Today I recieved my results for my first Maths AS exam. I have been struggling a lot with the Maths and therefore revised a lot before the exam. I got the worse you can possibly get, a U.
Now, in answer to my question… most people would say YES. Yes, I did terrible, but did I fail?
When I started Maths, our teacher asked the class how we learn. When it got to me, I said “By making as many mistakes as possible”. I did not let him down, I make a lot of mistakes EVERY lesson! But each time I make the mistake, if I am able to work out where I went wrong… well, next time I am unlikely to repeat the mistake.
I have the option to resit this exam. Next time hopefully I will do better. But the only reason I will do better is because I will see where I went wrong this time and try to correct myself next time.
So is it really a fail? Surely, in theory, by getting so low this time I will learn where I went wrong and do better next time than if I had passed this time?
No… I made mistakes, but mistakes can be avoided next time. So no, I did not fail, I just took longer to get the result than it should have taken. But just because something takes longer than it should does not mean it is a bad thing. Remember the hare and the tortoise?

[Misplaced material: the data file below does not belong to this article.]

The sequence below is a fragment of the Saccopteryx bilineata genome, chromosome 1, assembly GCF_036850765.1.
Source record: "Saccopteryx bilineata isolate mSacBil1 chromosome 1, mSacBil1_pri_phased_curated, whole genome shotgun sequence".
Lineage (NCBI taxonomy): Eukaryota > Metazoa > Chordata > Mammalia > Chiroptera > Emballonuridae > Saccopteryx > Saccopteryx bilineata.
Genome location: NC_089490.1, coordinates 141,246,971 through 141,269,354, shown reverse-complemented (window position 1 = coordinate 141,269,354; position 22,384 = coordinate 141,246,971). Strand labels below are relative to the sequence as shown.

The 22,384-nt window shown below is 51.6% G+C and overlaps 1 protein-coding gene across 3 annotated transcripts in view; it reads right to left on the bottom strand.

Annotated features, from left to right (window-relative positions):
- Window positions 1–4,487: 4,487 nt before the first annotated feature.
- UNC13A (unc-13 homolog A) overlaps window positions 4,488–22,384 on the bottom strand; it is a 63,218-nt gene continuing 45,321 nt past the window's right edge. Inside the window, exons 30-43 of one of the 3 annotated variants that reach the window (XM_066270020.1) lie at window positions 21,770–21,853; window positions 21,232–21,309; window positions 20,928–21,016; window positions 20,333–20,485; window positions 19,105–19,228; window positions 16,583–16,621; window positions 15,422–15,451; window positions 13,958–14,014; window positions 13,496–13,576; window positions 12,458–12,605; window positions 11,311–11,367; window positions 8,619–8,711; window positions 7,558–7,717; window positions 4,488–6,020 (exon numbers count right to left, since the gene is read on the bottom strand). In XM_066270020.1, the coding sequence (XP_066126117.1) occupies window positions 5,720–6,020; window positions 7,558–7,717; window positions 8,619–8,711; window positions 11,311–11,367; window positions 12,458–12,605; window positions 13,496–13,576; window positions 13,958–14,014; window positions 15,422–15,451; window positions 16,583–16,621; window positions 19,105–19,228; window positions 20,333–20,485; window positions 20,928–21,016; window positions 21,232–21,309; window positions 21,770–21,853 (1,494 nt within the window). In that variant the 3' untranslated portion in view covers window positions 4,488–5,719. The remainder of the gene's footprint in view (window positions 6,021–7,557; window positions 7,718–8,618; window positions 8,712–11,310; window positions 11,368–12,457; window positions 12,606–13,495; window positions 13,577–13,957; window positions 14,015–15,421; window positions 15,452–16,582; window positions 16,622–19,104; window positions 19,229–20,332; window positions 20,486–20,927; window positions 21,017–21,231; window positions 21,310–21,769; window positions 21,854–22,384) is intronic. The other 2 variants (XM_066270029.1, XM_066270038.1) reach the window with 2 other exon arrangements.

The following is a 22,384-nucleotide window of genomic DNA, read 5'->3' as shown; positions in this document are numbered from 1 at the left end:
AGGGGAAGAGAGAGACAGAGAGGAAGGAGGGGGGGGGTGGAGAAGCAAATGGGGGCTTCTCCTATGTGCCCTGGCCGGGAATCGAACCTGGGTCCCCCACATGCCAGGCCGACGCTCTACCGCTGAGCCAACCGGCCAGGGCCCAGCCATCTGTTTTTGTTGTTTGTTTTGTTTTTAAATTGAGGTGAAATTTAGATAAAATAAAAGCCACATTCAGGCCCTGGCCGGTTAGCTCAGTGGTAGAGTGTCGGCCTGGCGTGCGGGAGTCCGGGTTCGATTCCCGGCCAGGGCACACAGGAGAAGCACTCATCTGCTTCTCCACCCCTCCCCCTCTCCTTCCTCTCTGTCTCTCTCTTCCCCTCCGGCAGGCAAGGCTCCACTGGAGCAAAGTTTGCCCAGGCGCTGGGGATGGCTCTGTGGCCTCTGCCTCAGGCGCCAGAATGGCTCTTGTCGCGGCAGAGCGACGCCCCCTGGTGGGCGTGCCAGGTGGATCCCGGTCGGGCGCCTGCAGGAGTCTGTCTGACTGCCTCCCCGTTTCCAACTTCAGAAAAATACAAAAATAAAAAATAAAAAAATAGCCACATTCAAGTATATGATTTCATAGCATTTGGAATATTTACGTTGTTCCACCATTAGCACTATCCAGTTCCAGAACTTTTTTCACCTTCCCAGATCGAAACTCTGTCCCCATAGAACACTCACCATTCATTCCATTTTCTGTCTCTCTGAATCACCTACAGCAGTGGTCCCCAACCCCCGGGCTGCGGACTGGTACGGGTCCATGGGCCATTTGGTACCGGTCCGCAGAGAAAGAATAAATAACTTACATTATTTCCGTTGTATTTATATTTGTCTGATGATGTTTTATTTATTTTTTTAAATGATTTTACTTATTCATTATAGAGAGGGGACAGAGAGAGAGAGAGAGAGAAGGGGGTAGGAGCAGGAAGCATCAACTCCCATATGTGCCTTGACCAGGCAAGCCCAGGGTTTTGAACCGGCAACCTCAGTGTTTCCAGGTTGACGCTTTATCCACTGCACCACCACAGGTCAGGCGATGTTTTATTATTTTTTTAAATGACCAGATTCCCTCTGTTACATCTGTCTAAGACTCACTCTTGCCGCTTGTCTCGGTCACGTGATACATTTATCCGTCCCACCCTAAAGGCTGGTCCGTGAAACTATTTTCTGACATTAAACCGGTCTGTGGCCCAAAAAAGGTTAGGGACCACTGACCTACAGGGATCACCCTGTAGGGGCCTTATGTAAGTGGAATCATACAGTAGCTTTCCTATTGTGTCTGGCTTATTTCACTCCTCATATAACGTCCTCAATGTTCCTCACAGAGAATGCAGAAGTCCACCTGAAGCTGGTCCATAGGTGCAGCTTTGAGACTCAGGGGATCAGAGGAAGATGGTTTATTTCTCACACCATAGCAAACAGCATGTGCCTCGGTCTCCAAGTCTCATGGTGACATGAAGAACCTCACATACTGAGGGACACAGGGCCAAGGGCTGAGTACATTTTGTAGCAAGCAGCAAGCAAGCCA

Have you made many mistakes in the past? I am sure you did, if not… well, the time will come! Hopefully you learned from your mistakes and avoided any repetition.
As Paul Sabaj said in yesterday’s post, journals/notebooks are REALLY important! Make a record of your mistakes, review them often and avoid them in the future.
Now I am going to take a look at people who have openly admitted their mistakes and have shared what their mistakes have taught them!
- Sir Richard Branson
If you have ever read any of Sir Richard’s books (which I highly recommend) then you will know what I am talking about. In 1971 (when he was a mere 19 years old) Sir Richard made the biggest mistake of his life. In fact, it was brought up by Liberal Democrat MP Vince Cable in the House of Commons during Virgin’s bid for Northern Rock (a British bank).